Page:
The real reason whiskey is healthier than any other drink

There's no denying that the perfect way to end any day — good or bad — is with a delicious, boozy beverage. There's also no denying that many of these carb-heavy, calorie-laden, sugar-filled drinks aren't great for your waistline, and naysayers might be lining up to tell you just how bad your end-of-day drink is. But choose wisely — and choose whiskey — and you'll find you can pour yourself an almost surprisingly good-for-you drink after all.

Red wine gets all the positive press when it comes to an alcoholic drink with health benefits, but scientific research shows that it's actually the bottle of whiskey you should be reaching for — and here's why.

Back in ye olde times, whiskey was once used for medicinal purposes. It was often found being passed around the battlefields in the bloody aftermath, and it was frequently used as an antiseptic. It's something you see in movies, sure, but a study published in the Annals of Microbiology gave complete credence to the practice.

The study looked at just how many different types of bacteria could survive in the ice found at a bar or restaurant, and let's just say that it's not great news. There were 31 different species of bacteria found, including the kind that causes staph infections. Researchers then measured their resistance to different types of alcohol, including whiskey and vodka, as well as different types of mixers and different environmental conditions.

Bacteria continued to thrive and swim and do whatever it is bacteria do in all the samples except one: the whiskey. The whiskey was the only drink to get rid of all different types of bacteria, and here's the creepy thing: the American Council on Science and Health says that this wasn't any ordinary ice all this bacteria was found it. It was what's called "food grade ice", which is absolutely the stuff you're getting in bars and restaurants across the country.

Should you take a flask of whiskey with you whenever you go out? Should you only order whiskey from restaurants and bars? We're not here to tell you how to live your life.

But we will tell you that there are some other fascinating studies on the benefits of whiskey, too. In September 2018, Britain's Grace Jones turned 112 years old. NPR spoke to this oldest woman in Britain — known to her friends as Amazing Grace — and asked her just what she attributed to her long life. Her answer? Her decades-long practice of having a glass of single malt whiskey every night before bed. It sounds too good to be true, right? It might not be.

A slew of scientific research (via Town and Country) has found whiskey has some fascinating properties. Take the high concentration of ellagic acid. Those are the antioxidants that help your body destroy rogue cells, and in other words, it helps fight a ton of different diseases. It's the same thing that's in wine, and whiskey has as much of more of these little warriors. (Single malt has been found to have the highest amount of antioxidants.)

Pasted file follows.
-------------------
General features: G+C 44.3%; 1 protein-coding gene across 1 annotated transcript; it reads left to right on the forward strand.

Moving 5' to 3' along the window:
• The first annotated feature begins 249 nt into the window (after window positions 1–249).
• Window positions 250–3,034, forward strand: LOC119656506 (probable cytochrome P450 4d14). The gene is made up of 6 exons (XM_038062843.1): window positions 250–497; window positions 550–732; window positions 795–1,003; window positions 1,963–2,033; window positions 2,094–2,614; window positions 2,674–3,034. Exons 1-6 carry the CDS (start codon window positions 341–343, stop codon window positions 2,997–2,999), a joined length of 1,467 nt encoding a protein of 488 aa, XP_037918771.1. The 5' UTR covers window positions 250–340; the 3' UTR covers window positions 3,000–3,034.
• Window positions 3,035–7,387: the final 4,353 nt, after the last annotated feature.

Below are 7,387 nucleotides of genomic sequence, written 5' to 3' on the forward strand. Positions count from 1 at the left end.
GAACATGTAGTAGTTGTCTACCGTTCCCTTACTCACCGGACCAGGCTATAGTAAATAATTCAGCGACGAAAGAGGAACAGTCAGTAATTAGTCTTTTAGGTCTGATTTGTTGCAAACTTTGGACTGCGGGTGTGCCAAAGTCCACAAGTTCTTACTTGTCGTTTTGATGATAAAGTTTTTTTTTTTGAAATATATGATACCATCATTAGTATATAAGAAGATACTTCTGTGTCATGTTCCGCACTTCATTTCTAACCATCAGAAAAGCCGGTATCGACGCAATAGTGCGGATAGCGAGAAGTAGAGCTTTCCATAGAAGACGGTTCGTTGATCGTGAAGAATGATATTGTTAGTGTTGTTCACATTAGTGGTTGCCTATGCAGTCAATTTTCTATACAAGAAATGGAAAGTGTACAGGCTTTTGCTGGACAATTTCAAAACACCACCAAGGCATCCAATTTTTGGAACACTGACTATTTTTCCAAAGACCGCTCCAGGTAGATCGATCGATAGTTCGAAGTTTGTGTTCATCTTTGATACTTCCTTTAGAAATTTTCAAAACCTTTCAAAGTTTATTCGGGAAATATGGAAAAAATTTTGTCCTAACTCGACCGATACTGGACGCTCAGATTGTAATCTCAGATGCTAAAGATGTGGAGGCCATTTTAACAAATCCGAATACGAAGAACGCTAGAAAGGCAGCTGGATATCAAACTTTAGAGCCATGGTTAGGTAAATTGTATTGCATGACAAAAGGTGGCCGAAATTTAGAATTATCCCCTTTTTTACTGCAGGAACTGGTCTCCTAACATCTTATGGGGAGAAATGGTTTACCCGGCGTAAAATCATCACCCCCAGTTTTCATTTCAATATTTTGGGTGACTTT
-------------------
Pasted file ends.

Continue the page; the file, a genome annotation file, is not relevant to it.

And speaking of antioxidants, let's take a look at the age-old belief that a hot toddy is exactly what the doctor ordered when you're suffering from a cold. The drink — traditionally made with hot water, whiskey, honey, and lemon — has been a cure-all for a long time. So, which is it — medicine or old wives' tale?

According to Dr. William Schaffner, chair of preventative medicine at Vanderbilt University (via Boston 25 News), it's pretty much medicine. Well, mostly. While it's not going to cure your cold, it is going to make your symptoms lessen considerably. The hot water will help clear congestion, the honey is going to help soothe your sore throat, and the whiskey is going to work to dilate blood vessels, relieve that swollen feeling, and encourage your immune system to deal with the infection. A hot toddy just before bed might also help you fall asleep faster — and sleep is the real hero here.

Oddly enough, all this scientific research is just verifying what our ancestors already knew, says the Scotsman. This traditional drink of Ireland and Britain was originally given the name Uisge Beatha, which translates to Water of Life, and a 16th century treatise by a historian named Raphael Holinshed shows just how valued whiskey was as a cure-all. He writes:

"Being moderately taken, it slows the age, cuts phlegm, helps digestion, cures the dropsy, it heals the strangulation, keeps and preserves the head form whirling, the tongue from lisping, the stomach from womblying, the guts from rumbling, the hands from shivering, the bones from aching… and it truly is a sovereign liquor if it be orderly taken."

You can't get more of a glowing recommendation than that, can you? Now that science is starting to back up all the glowing recommendations whiskey has been given over the years and it's becoming clear that there's more to whiskey than meets the eye, you have all the reasons you need to give keep a few bottles for more than just special occasions.